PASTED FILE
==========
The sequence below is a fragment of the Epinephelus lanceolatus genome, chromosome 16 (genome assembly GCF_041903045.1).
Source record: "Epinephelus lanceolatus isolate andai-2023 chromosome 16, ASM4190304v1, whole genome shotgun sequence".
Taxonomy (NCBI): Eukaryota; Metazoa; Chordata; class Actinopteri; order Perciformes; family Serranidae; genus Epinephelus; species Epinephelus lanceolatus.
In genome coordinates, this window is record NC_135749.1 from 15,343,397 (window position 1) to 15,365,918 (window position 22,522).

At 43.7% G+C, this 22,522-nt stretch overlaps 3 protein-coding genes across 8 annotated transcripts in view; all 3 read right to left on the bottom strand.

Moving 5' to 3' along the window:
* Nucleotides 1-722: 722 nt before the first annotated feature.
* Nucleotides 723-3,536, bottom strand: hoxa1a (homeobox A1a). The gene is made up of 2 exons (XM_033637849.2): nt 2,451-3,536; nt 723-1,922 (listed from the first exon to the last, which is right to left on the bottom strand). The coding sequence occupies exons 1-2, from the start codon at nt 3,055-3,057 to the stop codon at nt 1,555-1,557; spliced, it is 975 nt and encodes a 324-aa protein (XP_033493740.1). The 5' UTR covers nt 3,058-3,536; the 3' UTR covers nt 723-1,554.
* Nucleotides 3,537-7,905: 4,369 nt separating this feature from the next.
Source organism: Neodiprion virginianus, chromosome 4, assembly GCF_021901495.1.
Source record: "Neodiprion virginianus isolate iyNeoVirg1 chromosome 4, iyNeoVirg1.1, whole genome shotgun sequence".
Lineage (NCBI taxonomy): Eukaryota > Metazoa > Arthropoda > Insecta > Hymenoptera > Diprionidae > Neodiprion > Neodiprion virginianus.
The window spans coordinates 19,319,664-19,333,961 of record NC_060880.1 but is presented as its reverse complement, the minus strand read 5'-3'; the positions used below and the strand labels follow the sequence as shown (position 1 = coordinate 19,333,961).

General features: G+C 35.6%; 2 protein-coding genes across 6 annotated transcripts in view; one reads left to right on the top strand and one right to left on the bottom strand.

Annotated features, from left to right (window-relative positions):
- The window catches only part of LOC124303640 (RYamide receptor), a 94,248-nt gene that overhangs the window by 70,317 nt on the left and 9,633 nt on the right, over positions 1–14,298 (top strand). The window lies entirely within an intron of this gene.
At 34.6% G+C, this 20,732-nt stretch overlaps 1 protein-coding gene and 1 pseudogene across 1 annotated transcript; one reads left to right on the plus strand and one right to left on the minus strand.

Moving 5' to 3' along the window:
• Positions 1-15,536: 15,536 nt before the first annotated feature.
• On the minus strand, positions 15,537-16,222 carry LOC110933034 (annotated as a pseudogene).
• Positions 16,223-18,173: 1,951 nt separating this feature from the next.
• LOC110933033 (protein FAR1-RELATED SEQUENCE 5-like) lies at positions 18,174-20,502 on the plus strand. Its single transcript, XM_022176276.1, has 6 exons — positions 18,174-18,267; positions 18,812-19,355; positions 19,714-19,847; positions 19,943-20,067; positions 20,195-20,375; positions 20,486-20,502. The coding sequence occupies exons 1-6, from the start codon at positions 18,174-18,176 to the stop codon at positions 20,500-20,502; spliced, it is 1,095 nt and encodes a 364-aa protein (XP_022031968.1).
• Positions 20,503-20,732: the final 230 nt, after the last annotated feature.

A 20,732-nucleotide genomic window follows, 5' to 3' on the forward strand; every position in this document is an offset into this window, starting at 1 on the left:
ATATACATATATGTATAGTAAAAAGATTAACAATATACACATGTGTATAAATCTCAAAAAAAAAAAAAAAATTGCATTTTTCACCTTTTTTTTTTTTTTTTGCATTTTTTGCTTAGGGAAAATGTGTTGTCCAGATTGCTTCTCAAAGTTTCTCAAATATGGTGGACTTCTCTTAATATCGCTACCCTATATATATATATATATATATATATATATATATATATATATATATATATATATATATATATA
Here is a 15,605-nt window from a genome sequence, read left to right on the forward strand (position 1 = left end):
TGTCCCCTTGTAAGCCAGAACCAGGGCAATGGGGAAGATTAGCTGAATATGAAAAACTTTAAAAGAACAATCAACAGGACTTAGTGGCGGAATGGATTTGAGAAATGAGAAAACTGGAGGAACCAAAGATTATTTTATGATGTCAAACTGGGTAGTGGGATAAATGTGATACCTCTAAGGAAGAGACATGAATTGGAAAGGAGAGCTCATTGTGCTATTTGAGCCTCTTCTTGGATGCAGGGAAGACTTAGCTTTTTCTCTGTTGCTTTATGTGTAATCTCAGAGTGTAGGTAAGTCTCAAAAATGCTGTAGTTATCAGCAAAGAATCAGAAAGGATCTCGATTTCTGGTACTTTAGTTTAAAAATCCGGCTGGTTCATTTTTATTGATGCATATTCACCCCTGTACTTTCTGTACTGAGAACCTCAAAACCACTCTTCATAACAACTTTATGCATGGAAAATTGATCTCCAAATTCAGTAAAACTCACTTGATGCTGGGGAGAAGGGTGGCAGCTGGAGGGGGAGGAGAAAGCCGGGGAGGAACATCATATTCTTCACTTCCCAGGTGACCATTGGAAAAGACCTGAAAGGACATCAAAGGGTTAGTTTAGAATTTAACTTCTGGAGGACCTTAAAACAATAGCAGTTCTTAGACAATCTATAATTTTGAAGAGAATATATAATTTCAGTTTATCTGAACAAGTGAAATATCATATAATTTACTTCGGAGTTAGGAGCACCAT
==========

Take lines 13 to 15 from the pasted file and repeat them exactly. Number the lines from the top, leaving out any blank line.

The window spans coordinates 19,319,664-19,333,961 of record NC_060880.1 but is presented as its reverse complement, the minus strand read 5'-3'; the positions used below and the strand labels follow the sequence as shown (position 1 = coordinate 19,333,961).

General features: G+C 35.6%; 2 protein-coding genes across 6 annotated transcripts in view; one reads left to right on the top strand and one right to left on the bottom strand.

Annotated features, from left to right (window-relative positions):